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dual exhibition

Opening Reception: Friday, November 3rd from 5pm - 9pm

Arch Enemy Arts is pleased to present Hold Sacred Part I: Deluge & Tempest, the first of a two-part exhibition showcasing a themed body of work by Darla Jackson and Paul Romano. Visually transcribing the rough storms of the human experience, the couple highlights their collective strength through their individual practices, characteristically presented in sculpture and painting. Here they have crafted a collection that lays their hearts bare as individuals, as a family unit, and as artists finding creative meaning within the throes of emotional chaos.


The pair initially set out to redefine what they had each regarded as having a sense of divinity, that which they as creatives revere– whether in art history, in collective mythos, or within the undisputed bond that they share with each other. Says Romano, 


“[We were] thinking about the ideas of the sacred, both in the grand sense of what has come out of the human imagination, but also in what we personally keep for ourselves as sacred.” 


Through existential circumstances, the show’s concept was molded as current issues put things into perspective, challenging what sacred comforts the two previously held. Just as the world was seemingly easing back into the day-to-day, one thing after another seemed to befall them through multiple extenuating factors affecting family and friends. 


“Suddenly it was all hitting close to home. People that we loved.”  

“This is really just about the confusion of it all… the confusion, and the sadness, and the anger.”


Their productive mettle and emotional dexterities challenged, their contemplations of this sacred theme appear before us now. Darla gives us a cousin to the Catholic “Way of Sorrows'' with her allegorical depictions of the stages of grief. Armor, Ember, Offering, and Not ready yet… display a return to familiar practices as a safe place, presenting her emotional portraiture as acquainted expressions anew with raw and recent tumult. Armor conveys denial with protective thorns functioning as a dissociative wall between the tender animal and the harsh pangs of reality. Ember threatens to rekindle in near-passed rage, while Offering bargains for a way to reason with heartache. In Jackson’s own words: “They are stand-ins, specters… the ghosts of our feelings.” Departing from these we find the link between her and Paul’s bodies of work– the ship as allegory for grief itself. 


Darla’s Wrecked is a portrait of the sculptor transfigured, run aground, replete with gossamer sails and surrounded by ribbons of tears. This idol of sadness echoes the profound sentiment shared within Paul’s arresting work, Deluge, itself a reconciliation of pain and material. Having maximized a new technique in rendering and with heart open wide, Paul has given us an image that is identifiable in both feeling and content. Its monochromatism allows subtle temperature variations to lift and obscure the subject within its surroundings, pushing and pulling our view amidst the rocking waves. The work is as animated as it is solemn, beautiful as it is gripping– a touching monument to the loss of his mother. Moving onto the others in this series, we are confronted by figures placed within tortured landscapes or emerging from expanses of color. Crisis Apparition and Husk present active and passive destruction, while Ecdysis conveys a hope for renewal after breaching the extremes of experience. Lastly, “- - - . . . - - -” (the title representing S.O.S. in Morse code) pays homage to the martyred figure, one whose pain blossoms into lasting effect beyond the immediate moments of sorrow.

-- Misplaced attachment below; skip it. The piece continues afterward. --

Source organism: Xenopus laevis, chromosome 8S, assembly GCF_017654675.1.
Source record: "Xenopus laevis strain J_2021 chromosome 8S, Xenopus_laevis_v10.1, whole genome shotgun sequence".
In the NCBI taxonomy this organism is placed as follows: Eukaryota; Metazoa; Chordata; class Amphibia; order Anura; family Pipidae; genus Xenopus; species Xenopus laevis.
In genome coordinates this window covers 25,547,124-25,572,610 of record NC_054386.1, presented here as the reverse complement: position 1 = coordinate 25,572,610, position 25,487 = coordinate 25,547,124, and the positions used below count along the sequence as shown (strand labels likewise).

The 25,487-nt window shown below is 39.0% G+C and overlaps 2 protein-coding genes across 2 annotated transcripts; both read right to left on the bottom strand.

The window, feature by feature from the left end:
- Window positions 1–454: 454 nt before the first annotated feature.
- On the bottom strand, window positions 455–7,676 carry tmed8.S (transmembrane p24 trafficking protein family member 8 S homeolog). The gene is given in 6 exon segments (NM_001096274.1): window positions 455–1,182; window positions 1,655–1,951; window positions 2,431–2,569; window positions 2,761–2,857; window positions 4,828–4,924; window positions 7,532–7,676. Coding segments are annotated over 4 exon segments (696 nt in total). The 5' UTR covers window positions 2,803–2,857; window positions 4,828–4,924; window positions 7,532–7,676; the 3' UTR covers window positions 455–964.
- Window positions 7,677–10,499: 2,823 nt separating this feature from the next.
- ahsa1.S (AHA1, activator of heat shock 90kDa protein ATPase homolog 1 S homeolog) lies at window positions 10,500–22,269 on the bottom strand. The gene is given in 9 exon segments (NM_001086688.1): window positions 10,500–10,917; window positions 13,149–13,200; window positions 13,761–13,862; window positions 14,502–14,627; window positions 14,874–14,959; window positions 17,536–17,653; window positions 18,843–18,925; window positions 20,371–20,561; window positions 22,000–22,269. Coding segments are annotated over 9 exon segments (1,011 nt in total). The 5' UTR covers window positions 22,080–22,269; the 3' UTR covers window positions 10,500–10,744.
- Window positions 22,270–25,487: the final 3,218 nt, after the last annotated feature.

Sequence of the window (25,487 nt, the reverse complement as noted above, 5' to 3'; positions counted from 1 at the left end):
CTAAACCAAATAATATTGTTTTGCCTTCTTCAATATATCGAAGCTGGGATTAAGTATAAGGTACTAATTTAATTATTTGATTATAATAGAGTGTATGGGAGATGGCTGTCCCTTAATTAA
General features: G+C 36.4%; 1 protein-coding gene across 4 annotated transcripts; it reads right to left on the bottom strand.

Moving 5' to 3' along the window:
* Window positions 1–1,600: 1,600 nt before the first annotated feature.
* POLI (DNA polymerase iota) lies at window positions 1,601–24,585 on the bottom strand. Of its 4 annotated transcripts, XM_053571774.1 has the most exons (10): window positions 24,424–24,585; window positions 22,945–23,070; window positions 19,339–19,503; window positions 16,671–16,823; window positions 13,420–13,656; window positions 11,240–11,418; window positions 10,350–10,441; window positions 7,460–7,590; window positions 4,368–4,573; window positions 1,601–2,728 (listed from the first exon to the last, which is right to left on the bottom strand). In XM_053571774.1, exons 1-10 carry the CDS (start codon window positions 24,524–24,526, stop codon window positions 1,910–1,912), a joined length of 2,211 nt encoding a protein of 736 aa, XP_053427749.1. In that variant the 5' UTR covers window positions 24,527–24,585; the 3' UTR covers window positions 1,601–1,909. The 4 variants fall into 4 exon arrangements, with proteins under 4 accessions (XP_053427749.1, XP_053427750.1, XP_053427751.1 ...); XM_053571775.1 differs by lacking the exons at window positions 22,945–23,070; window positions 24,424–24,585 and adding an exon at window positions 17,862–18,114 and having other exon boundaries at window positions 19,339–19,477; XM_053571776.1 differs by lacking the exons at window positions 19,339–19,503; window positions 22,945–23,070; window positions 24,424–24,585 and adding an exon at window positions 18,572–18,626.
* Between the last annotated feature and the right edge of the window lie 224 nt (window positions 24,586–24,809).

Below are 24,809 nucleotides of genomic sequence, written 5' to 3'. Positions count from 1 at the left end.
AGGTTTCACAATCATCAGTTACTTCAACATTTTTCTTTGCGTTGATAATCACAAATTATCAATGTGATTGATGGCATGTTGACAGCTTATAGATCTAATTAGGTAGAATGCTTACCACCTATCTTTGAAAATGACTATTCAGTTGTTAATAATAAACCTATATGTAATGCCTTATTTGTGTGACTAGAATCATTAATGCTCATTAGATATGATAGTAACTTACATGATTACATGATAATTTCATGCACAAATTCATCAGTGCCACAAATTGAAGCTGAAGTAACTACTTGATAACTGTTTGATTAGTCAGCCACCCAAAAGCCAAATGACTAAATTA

“[We are] speaking from similar places, but saying different things,”  says Jackson, describing the “emotional trust-fall” that allows their voices as individuals to shine through a studied lexicon of sacred imagery. By allowing life experience to generate the personal symbolism that is integrated with their work, this newly tempered self trust becomes a heart to heart with the show’s viewers. 


As we brave the Deluge & Tempest together, Romano offers this simple contemplation:


“What’s left after the storm?”


Darla Jackson is a sculptor and educator teaching Foundry and Moldmaking at Pennsylvania Academy of Fine Art, as well as various workshops throughout America. She received a BFA in Sculpture from Moore College of Art in 2003 and in the years since, her work has been exhibited in museums and galleries across the country. Paul Romano is a multidisciplinary artist and designer, having developed myriad cover-to-cover album artwork for bands internationally– most notably for the Grammy Award-winning act, Mastodon. Romano studied at the University of the Arts and Pennsylvania Academy of Fine Art. The pair resides in Philadelphia, PA. 

written by Alex Medlin II


DELUGE & TEMPEST will be on display from November 3rd - 26th, 2023. 

Sold works can be made available for pick up starting Sunday, November 26th.

Shipped works will packed and sent starting the week of December 11th unless other rush arrangements have been made.


All pieces are eligible to be purchased using a payment plan.


Items marked with a red dot are sold.

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